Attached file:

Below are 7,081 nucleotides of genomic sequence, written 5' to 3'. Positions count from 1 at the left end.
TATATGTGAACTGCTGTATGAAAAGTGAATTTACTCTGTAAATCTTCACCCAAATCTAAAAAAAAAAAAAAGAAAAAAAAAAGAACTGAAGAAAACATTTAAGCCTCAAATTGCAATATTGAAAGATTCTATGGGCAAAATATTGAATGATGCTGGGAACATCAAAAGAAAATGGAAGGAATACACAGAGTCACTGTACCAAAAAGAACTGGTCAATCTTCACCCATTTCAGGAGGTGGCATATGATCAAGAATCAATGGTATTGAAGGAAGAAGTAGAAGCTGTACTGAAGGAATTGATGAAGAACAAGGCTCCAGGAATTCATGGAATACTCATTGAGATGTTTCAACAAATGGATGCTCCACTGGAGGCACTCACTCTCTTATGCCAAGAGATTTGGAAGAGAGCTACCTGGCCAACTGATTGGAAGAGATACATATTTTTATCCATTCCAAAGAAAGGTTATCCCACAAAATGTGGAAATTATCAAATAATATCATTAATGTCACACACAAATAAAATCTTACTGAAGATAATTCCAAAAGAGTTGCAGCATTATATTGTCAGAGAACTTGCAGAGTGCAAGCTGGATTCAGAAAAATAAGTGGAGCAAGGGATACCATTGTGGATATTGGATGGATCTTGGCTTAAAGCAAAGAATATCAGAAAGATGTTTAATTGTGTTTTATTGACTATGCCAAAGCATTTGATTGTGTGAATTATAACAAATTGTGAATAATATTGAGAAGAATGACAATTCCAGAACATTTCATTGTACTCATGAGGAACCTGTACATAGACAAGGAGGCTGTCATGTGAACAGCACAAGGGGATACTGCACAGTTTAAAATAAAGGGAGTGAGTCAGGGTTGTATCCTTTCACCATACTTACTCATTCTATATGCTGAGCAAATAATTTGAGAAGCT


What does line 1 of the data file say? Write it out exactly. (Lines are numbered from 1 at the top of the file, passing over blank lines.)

Below are 7,081 nucleotides of genomic sequence, written 5' to 3'. Positions count from 1 at the left end.